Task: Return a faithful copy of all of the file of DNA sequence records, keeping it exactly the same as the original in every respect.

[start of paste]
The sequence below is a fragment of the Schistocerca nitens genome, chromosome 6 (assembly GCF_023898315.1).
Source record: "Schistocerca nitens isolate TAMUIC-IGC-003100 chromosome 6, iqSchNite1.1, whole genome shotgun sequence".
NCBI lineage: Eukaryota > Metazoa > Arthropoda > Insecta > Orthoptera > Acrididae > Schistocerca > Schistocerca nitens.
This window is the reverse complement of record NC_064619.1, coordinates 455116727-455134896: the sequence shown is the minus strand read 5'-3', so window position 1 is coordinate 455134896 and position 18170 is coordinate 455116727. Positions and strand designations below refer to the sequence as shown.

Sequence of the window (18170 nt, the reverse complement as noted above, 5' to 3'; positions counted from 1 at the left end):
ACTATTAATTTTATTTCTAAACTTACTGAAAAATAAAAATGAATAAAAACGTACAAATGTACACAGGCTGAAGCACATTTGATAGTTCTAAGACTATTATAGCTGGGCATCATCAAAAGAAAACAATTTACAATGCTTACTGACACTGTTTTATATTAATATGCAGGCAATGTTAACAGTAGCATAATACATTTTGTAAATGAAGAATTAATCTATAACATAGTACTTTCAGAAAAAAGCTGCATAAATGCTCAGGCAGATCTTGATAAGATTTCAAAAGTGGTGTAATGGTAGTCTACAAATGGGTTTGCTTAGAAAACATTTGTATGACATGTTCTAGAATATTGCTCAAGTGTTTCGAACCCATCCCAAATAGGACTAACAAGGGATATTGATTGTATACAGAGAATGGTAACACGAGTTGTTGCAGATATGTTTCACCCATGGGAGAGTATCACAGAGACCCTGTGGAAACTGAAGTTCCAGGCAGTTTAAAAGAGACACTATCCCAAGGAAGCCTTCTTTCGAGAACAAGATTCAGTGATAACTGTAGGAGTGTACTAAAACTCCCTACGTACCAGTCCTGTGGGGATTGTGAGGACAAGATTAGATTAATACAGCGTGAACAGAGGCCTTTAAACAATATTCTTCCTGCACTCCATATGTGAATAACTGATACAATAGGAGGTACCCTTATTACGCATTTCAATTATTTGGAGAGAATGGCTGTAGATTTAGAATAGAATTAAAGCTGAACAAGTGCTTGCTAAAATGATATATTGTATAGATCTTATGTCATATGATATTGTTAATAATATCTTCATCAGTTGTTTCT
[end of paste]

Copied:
The sequence below is a fragment of the Schistocerca nitens genome, chromosome 6 (assembly GCF_023898315.1).
Source record: "Schistocerca nitens isolate TAMUIC-IGC-003100 chromosome 6, iqSchNite1.1, whole genome shotgun sequence".
NCBI lineage: Eukaryota > Metazoa > Arthropoda > Insecta > Orthoptera > Acrididae > Schistocerca > Schistocerca nitens.
This window is the reverse complement of record NC_064619.1, coordinates 455116727-455134896: the sequence shown is the minus strand read 5'-3', so window position 1 is coordinate 455134896 and position 18170 is coordinate 455116727. Positions and strand designations below refer to the sequence as shown.

Sequence of the window (18170 nt, the reverse complement as noted above, 5' to 3'; positions counted from 1 at the left end):
ACTATTAATTTTATTTCTAAACTTACTGAAAAATAAAAATGAATAAAAACGTACAAATGTACACAGGCTGAAGCACATTTGATAGTTCTAAGACTATTATAGCTGGGCATCATCAAAAGAAAACAATTTACAATGCTTACTGACACTGTTTTATATTAATATGCAGGCAATGTTAACAGTAGCATAATACATTTTGTAAATGAAGAATTAATCTATAACATAGTACTTTCAGAAAAAAGCTGCATAAATGCTCAGGCAGATCTTGATAAGATTTCAAAAGTGGTGTAATGGTAGTCTACAAATGGGTTTGCTTAGAAAACATTTGTATGACATGTTCTAGAATATTGCTCAAGTGTTTCGAACCCATCCCAAATAGGACTAACAAGGGATATTGATTGTATACAGAGAATGGTAACACGAGTTGTTGCAGATATGTTTCACCCATGGGAGAGTATCACAGAGACCCTGTGGAAACTGAAGTTCCAGGCAGTTTAAAAGAGACACTATCCCAAGGAAGCCTTCTTTCGAGAACAAGATTCAGTGATAACTGTAGGAGTGTACTAAAACTCCCTACGTACCAGTCCTGTGGGGATTGTGAGGACAAGATTAGATTAATACAGCGTGAACAGAGGCCTTTAAACAATATTCTTCCTGCACTCCATATGTGAATAACTGATACAATAGGAGGTACCCTTATTACGCATTTCAATTATTTGGAGAGAATGGCTGTAGATTTAGAATAGAATTAAAGCTGAACAAGTGCTTGCTAAAATGATATATTGTATAGATCTTATGTCATATGATATTGTTAATAATATCTTCATCAGTTGTTTCT